What is Tongue-tie (ankyloglossia)?
Tongue-tie occurs when the tip or base of a child’s tongue is attached to the floor of his or her mouth by an unusually short or tight band of tissue, called the lingual frenulum. The condition is typically identified at birth. Tongue-tie restricts movement of the tongue and can interfere with breastfeeding, making it more difficult for the baby and often painful for the mother. Tongue-tie can also impact eating, swallowing, speaking, and oral hygiene as the child gets older.
- Difficulty lifting the tongue or moving it side-to-side
- Difficulty sticking the tongue out
- A tongue that looks notched or heart shaped when extended
Causes of Tongue-tie
The lingual frenulum should separate before birth, but in some cases it doesn’t. It’s not clear why this occurs, but may have a genetic component. Tongue-tie is present in 4 to 11 percent of newborns, according to the National Institutes of Health. It occurs more frequently in boys and sometimes runs in families.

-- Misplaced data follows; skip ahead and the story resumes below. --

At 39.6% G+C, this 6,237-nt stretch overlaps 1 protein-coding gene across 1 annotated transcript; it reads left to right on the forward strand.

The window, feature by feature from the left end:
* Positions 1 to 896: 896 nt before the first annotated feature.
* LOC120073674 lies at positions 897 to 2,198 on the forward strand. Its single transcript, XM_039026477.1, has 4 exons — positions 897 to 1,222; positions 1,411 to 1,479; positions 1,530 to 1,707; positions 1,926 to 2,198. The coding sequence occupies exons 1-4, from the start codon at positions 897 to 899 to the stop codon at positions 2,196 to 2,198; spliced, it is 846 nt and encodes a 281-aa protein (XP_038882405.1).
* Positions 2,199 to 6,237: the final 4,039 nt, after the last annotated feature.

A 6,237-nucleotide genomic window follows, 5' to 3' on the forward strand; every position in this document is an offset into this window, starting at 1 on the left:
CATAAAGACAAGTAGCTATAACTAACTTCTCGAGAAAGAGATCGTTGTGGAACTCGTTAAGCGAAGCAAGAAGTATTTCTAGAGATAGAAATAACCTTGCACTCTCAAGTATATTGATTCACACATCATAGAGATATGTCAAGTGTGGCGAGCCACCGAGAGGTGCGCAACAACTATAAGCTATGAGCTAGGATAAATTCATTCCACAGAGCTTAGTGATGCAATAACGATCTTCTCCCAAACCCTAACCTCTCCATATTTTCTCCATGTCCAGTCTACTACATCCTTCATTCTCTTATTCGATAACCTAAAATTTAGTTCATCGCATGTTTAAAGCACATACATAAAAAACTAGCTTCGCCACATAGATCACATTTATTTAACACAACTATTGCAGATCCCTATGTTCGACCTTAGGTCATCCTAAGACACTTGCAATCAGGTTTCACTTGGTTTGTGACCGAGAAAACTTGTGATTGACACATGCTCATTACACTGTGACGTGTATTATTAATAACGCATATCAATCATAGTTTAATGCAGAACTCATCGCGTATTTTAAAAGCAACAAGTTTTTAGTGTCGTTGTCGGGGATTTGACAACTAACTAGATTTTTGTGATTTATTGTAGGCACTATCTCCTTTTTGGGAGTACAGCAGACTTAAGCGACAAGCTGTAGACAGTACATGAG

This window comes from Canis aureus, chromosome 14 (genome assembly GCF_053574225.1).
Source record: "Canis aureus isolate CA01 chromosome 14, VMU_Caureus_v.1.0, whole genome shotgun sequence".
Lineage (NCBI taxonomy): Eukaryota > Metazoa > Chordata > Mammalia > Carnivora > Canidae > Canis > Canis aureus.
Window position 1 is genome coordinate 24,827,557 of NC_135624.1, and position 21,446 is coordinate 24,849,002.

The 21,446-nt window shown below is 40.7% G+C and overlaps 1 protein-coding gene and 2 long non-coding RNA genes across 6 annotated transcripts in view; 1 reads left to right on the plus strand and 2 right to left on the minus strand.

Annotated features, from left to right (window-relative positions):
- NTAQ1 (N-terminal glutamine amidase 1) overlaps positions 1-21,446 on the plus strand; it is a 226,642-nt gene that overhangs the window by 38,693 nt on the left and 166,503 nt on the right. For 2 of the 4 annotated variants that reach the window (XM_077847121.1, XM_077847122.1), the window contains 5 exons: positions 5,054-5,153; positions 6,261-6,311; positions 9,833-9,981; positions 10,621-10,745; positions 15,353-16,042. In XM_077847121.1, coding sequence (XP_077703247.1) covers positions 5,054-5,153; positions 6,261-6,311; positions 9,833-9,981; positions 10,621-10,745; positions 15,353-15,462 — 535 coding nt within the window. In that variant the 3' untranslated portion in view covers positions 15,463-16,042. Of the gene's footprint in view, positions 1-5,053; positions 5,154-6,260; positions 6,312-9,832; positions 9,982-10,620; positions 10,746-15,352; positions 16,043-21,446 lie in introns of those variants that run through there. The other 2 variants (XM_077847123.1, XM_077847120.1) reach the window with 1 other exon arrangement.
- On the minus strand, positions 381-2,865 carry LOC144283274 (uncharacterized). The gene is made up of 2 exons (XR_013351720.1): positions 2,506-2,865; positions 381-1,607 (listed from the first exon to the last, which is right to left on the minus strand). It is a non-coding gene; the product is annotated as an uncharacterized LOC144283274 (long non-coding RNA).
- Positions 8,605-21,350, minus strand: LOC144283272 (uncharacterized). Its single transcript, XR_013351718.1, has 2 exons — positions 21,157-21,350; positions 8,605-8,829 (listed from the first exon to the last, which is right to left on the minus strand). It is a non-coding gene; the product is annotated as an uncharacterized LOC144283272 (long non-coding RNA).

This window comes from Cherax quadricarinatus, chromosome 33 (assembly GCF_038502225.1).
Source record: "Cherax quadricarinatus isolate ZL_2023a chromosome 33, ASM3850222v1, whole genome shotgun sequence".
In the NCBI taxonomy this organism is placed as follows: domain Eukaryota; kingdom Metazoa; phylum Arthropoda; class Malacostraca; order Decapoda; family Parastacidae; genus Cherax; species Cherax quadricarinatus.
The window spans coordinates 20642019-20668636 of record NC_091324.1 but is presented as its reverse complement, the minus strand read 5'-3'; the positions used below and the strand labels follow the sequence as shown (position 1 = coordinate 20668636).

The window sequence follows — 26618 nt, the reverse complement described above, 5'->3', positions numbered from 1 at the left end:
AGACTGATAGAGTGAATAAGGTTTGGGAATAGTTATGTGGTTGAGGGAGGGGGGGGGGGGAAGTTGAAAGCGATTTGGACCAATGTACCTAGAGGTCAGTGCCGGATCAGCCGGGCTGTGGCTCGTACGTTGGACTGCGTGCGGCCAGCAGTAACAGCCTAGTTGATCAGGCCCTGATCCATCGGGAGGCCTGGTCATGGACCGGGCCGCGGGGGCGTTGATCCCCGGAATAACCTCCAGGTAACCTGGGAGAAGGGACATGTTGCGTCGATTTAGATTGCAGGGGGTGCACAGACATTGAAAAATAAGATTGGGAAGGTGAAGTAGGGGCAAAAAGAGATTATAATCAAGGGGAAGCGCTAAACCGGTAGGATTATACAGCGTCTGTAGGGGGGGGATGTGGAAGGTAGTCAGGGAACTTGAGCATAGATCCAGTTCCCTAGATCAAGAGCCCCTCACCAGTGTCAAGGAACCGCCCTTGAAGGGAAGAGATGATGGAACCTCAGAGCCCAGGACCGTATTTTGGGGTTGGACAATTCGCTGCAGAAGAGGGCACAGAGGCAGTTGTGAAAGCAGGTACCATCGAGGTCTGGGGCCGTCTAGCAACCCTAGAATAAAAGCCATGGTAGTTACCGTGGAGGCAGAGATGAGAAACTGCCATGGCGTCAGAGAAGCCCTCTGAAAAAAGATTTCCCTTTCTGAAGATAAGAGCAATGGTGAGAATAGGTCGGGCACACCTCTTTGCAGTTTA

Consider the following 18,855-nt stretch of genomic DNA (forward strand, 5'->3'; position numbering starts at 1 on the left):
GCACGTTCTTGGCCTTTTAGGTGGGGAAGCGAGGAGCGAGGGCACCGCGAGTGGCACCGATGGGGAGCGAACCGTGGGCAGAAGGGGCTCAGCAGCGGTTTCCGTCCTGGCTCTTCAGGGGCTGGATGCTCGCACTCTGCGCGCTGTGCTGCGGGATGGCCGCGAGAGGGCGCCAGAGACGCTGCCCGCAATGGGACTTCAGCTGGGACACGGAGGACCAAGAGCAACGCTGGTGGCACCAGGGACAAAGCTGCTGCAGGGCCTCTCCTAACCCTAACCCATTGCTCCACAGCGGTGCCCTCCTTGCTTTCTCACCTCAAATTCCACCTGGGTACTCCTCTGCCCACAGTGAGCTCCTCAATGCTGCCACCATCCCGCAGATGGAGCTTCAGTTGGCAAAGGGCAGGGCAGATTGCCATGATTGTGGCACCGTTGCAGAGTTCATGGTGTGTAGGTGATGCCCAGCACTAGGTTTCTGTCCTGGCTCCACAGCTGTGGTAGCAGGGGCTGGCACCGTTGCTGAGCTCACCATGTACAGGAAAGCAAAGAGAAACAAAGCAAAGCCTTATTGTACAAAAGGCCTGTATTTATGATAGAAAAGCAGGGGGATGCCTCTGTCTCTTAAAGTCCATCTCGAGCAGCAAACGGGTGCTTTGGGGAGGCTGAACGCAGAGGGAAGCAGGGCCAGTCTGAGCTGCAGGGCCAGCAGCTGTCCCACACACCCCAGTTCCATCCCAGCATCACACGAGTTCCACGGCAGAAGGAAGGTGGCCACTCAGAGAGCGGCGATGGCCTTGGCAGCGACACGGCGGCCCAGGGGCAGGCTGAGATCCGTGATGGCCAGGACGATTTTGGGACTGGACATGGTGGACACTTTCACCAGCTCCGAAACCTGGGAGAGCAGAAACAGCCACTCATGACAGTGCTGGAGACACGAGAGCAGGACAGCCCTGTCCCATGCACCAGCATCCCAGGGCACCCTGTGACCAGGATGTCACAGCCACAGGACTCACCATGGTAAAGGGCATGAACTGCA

When to Consider Treatment
Tongue-tie doesn’t always require treatment and sometimes resolves on its own. Your physician will evaluate the severity of the condition, discuss how it might impact breastfeeding, and make a recommendation on next steps.
If your doctor recommends treatment, the procedure used most frequently is called a frenotomy. At The Polyclinic Pediatrics, several of our doctors perform the procedure that takes place in our department’s procedure room. The doctor uses sterile scissors to snip the lingual frenulum free from the bottom of the mouth.
A frenotomy is a quick and relatively painless procedure as there are few nerve endings or blood vessels in the frenulum. There is typically little if any blood (maybe a drop or two) and the infant can breastfeed immediately afterwards. Breastfeeding problems caused by tongue-tie often resolve quickly after the procedure.
Complications from frenotomy are rare. Your doctor will provide information on caring for your baby afterwards, including contacting the office if you notice any excessive bleeding in the days after the procedure.
The frenotomy procedure is covered by most insurance plans. Be sure to check with your insurance company about any deductibles or co-pays that may apply.